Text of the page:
Tuesday, July 9, 2013

A Women's History of Polymer Clay: How Women Developed, Marketed, and Expanded the Possibilities of an Art Form

Sophie "Fifi" Rehbinder-Kruse, developer of polymer clay
One of the coolest things about working in a field like jewelry making-- in particular polymer clay jewelry making-- is that there is such a long and interesting history of women working in the craft.

Women's work in the arts has often been focused on making handcrafts, and often in creating artisan goods that will be used and enjoyed in everyday life. The creation of jewelry and pottery and clothing have been fields where women have long shown incredible artistic strength. Historically, these artisan goods have not been prized as "art,"  but rather dismissed as "mere" craft.The amazing talents that women have displayed in both traditional and new handcrafts has not been fully recognized.

Thankfully in modern times this distinction between fine art and "mere craft" is being challenged. The incredible talents of people--often women-- working in craft is being recognized as truly masterful work.

For polymer clay artists, there is an additional connection to women's history through the medium itself. Prior to the 1930s, there was no clay that worked as well as polymer clay does today for the home or professional modeller. Bakelite was often used for modelling, but it turned out to be flammable (yikes!) and was discontinued.

Traditional doll painting by hand. (source)
A better kind of modeling clay was sorely needed. In place of Bakelite came a variety of polymer blends-- of varying quality. German dollmaker Kaethe Kruse came across one of these polymer clay formulations, which she hoped to develop for use in her factory. However, it didn't work.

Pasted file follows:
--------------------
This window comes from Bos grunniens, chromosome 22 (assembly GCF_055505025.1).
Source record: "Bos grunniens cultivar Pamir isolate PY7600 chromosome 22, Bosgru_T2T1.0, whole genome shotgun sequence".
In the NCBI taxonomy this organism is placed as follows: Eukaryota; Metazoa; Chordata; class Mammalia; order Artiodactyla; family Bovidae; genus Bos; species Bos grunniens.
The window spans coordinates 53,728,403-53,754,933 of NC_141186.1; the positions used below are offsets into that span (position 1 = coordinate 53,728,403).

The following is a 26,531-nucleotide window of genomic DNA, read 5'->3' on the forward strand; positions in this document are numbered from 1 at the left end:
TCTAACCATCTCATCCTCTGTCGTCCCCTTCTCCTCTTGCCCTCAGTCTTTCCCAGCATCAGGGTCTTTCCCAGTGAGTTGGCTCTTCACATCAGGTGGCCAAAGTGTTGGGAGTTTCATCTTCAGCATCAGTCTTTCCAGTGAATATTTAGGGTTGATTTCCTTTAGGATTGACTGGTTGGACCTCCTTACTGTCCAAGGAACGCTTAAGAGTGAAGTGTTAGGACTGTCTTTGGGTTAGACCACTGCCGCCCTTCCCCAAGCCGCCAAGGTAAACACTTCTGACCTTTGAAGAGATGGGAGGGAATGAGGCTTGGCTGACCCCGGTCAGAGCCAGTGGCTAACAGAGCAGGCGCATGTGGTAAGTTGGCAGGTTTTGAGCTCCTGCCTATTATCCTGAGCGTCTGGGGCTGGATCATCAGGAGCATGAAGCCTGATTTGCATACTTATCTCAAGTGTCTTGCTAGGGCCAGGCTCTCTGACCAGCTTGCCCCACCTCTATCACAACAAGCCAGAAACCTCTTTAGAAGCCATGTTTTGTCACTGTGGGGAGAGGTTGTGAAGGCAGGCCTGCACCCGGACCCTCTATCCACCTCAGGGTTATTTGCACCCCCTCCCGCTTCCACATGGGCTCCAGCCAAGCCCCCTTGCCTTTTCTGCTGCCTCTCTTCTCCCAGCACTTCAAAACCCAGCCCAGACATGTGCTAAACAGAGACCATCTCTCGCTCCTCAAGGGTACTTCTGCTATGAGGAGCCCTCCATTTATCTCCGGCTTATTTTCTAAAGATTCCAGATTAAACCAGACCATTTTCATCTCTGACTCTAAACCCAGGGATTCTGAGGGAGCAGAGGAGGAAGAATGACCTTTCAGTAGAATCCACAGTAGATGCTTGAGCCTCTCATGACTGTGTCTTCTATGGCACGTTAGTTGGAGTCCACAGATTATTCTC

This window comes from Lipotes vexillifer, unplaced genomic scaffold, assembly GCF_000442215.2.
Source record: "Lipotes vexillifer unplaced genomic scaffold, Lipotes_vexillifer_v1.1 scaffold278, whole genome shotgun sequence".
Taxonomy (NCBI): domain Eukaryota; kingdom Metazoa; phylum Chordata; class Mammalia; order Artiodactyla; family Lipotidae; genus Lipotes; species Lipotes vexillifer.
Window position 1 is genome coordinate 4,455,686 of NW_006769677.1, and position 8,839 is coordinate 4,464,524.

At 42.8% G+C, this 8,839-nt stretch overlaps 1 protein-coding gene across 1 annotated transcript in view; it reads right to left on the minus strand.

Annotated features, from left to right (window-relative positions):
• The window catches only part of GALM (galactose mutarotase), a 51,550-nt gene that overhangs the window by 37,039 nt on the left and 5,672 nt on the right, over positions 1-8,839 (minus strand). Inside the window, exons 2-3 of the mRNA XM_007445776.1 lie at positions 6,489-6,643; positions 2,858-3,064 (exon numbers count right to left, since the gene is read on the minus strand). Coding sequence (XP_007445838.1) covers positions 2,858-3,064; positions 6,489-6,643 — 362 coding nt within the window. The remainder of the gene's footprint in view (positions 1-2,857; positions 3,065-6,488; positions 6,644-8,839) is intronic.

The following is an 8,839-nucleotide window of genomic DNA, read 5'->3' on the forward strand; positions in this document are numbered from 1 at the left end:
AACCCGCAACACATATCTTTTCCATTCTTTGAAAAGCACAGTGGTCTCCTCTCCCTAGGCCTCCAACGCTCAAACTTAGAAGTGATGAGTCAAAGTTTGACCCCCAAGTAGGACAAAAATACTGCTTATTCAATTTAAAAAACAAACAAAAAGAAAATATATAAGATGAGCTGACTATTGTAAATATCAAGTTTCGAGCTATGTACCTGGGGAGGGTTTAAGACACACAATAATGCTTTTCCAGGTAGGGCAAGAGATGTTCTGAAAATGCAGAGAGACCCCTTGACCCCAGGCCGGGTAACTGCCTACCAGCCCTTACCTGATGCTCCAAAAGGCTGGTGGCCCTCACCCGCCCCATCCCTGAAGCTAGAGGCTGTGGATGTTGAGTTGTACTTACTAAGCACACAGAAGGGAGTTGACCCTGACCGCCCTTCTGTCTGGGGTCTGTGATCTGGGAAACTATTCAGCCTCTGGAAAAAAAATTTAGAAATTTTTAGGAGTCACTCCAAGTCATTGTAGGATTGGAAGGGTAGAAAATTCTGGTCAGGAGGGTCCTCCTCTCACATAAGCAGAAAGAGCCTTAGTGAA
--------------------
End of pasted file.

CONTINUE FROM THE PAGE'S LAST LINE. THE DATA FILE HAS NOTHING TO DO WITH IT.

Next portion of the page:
Kaethe passed it on to her daughter, Sophie Rehbinder-Kruse, better known as Fifi. Fifi was also a dollmaker. Shortages in Germany were very common at that time (It was the 1930's, remember) and Fifi had been struggling to find a material for modelling her doll's heads.

Fifi tweaked the formulation of the new polyclay until she found the perfect blend. This new clay could be used to model almost anything, and could be baked in a regular oven. It was the ideal compound for making virtually any kind of small object in a home workshop. She dubbed her blend "FIMOIK"  or "Fifi Mosaic" and sold it under this name in Europe. She even introduced a polymer clay modeling kit onto the market.

So successful was she, that in 1964, German office and art supply company Eberhard Faber (which later become Staedtler, and today is known as PaperMate) acquired the rights from Fifi for her polymer clay. After tweaking the recipe, the new product was introduced on a mass scale, marketed as a modelling compound for children's art projects. It was named FIMO, short for Fifi Mosaic. The name, of course, is the one known to polymer clay artists worldwide today.

Pier Voulkos, pioneering polymer
clay jewelry artist